Financial Sense Newshour spoke with Dave Nicoski of Vermillion Research and with Ryan Sweet of Moody’s Analytics to get their takes on what 2020 has in store. In the Big Picture, Jim Puplava and Chris Preitauer look at the battle in the energy markets.
See Energy vs. the Markets for the full podcast.
Emerging Markets Waking Up
The Fed’s easing policy has helped revive the once lackluster emerging markets, Nicoski explained. He sees bottoms in several of these markets, but the process takes time. Rates around the world have been much lower compared to the U.S., which is one of the reasons the Fed has acted to lower rates. This, in turn, is helping emerging markets power higher.
Conversely, the dollar has remained relatively strong, though “we haven’t really been able to propel out to new highs in the U.S. dollar for several months,” Nicoski said. “I think that’s a signal. If the U.S. dollar does violate the uptrend—which we’re on the cusp of right now—we’re going to push those emerging markets much further.”
Inflections Signal Strength
Nicoski’s work focuses on measuring the health of the global economy and equity markets. He believes there are several factors that are supportive of strength going into next year. He’s also looking at inflection points that are emerging in key markets and said that he’s seen considerable weakness in commodities, energy and basic materials in the past year.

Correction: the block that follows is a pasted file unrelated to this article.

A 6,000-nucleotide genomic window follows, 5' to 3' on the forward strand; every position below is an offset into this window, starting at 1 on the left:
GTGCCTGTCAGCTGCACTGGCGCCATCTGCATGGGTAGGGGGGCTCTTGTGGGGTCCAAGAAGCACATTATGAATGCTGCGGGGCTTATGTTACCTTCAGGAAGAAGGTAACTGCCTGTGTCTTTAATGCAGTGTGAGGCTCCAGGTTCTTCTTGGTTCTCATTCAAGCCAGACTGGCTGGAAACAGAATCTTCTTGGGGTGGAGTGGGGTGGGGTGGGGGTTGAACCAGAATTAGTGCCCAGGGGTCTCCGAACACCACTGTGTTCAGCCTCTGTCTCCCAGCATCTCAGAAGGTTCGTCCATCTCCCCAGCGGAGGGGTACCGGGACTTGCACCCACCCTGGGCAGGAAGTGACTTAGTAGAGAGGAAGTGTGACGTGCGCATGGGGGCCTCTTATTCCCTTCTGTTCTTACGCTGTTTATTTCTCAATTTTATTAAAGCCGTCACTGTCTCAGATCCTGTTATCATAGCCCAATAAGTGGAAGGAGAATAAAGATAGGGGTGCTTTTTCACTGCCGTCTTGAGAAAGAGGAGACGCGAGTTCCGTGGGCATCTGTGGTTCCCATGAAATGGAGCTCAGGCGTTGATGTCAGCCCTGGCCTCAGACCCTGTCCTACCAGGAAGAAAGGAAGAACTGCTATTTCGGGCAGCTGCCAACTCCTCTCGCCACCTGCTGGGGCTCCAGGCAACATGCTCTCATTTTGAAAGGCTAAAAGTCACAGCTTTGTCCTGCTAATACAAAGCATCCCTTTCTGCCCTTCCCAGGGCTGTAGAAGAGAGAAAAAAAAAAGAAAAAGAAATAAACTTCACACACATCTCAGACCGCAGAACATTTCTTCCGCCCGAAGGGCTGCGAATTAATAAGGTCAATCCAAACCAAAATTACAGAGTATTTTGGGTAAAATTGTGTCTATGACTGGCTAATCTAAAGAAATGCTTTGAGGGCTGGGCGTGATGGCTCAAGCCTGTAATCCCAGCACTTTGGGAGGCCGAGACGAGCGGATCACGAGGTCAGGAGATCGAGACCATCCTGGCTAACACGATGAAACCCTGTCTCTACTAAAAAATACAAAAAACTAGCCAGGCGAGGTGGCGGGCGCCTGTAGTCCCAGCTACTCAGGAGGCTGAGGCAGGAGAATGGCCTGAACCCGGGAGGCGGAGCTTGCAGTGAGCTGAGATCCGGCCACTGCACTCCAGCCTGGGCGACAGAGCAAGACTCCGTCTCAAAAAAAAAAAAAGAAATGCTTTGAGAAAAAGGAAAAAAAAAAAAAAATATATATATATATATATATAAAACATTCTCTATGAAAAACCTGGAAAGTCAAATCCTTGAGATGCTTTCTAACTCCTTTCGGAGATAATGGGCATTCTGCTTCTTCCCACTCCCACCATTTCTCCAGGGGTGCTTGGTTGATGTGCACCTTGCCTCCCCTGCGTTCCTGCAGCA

A reversal in small caps could push markets higher. Historically, small caps lead in a bull market and Nicoski believes we’re seeing that now. Energy stocks are beginning to show inflection behavior as well. Another factor Nicoski considers is the high-yield spread versus the 10-year, which is starting to come down, suggesting a recession has been pushed further out. He said, “the market is becoming more confident that we are not going to enter a recession.”
There are some interesting indicators that suggest energy may be reversing, Nicoski said. He added that this market reminds him of 1998, when oil hit $11 a barrel. No one wanted to own energy at that time and technology was a dominant sector.
Currently, capital spending in the energy sector is nonexistent. The prevailing sentiment is that prices will be stuck near $50 a barrel for another decade, while everyone wants to be in technology. In contrast, Nicoski said there are some very attractive energy charts right now, with some signaling the they’ve had their capitulations already.
“The cure to low energy prices is low energy prices,” Nicoski said. “Up through August, there were more than $18 billion in bankruptcies in the energy sector. At some point, we start to take away the ability to produce more energy when you have those types of bankruptcies. … You create bubbles when you get narrow leadership within the market. Leadership … is dominated by technology, and at some point, this is going to turn into blow-off tops, with a parabolic move to the upside in energy.”
Sector Strength Indicates No Recession
Strength remains in the technology sector as well as in materials, energy, financials and industrials. This suggests we will avoid a recession, Nicoski said. The healthcare sector is also signaling inflection, with biotechs making a 180-degree about face in the last few weeks, moving into outperformance.